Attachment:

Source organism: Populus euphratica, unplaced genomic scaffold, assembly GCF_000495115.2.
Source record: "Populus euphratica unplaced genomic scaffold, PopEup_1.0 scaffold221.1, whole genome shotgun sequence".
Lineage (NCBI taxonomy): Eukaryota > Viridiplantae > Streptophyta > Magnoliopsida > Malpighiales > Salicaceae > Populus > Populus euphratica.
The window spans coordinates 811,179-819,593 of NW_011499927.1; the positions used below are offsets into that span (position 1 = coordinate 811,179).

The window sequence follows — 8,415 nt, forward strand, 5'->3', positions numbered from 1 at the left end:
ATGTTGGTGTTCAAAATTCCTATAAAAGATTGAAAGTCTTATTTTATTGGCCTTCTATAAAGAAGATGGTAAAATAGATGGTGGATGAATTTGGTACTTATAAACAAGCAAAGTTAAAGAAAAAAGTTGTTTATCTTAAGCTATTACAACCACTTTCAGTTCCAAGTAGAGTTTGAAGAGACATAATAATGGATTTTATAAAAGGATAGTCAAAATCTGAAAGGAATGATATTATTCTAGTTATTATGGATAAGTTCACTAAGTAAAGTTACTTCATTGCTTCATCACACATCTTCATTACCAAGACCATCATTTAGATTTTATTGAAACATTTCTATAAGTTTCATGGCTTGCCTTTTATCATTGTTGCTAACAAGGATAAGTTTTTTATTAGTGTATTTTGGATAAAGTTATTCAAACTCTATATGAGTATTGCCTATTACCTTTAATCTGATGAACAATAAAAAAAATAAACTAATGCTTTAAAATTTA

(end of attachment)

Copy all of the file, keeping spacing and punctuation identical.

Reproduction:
Source organism: Populus euphratica, unplaced genomic scaffold, assembly GCF_000495115.2.
Source record: "Populus euphratica unplaced genomic scaffold, PopEup_1.0 scaffold221.1, whole genome shotgun sequence".
Lineage (NCBI taxonomy): Eukaryota > Viridiplantae > Streptophyta > Magnoliopsida > Malpighiales > Salicaceae > Populus > Populus euphratica.
The window spans coordinates 811,179-819,593 of NW_011499927.1; the positions used below are offsets into that span (position 1 = coordinate 811,179).

The window sequence follows — 8,415 nt, forward strand, 5'->3', positions numbered from 1 at the left end:
ATGTTGGTGTTCAAAATTCCTATAAAAGATTGAAAGTCTTATTTTATTGGCCTTCTATAAAGAAGATGGTAAAATAGATGGTGGATGAATTTGGTACTTATAAACAAGCAAAGTTAAAGAAAAAAGTTGTTTATCTTAAGCTATTACAACCACTTTCAGTTCCAAGTAGAGTTTGAAGAGACATAATAATGGATTTTATAAAAGGATAGTCAAAATCTGAAAGGAATGATATTATTCTAGTTATTATGGATAAGTTCACTAAGTAAAGTTACTTCATTGCTTCATCACACATCTTCATTACCAAGACCATCATTTAGATTTTATTGAAACATTTCTATAAGTTTCATGGCTTGCCTTTTATCATTGTTGCTAACAAGGATAAGTTTTTTATTAGTGTATTTTGGATAAAGTTATTCAAACTCTATATGAGTATTGCCTATTACCTTTAATCTGATGAACAATAAAAAAAATAAACTAATGCTTTAAAATTTA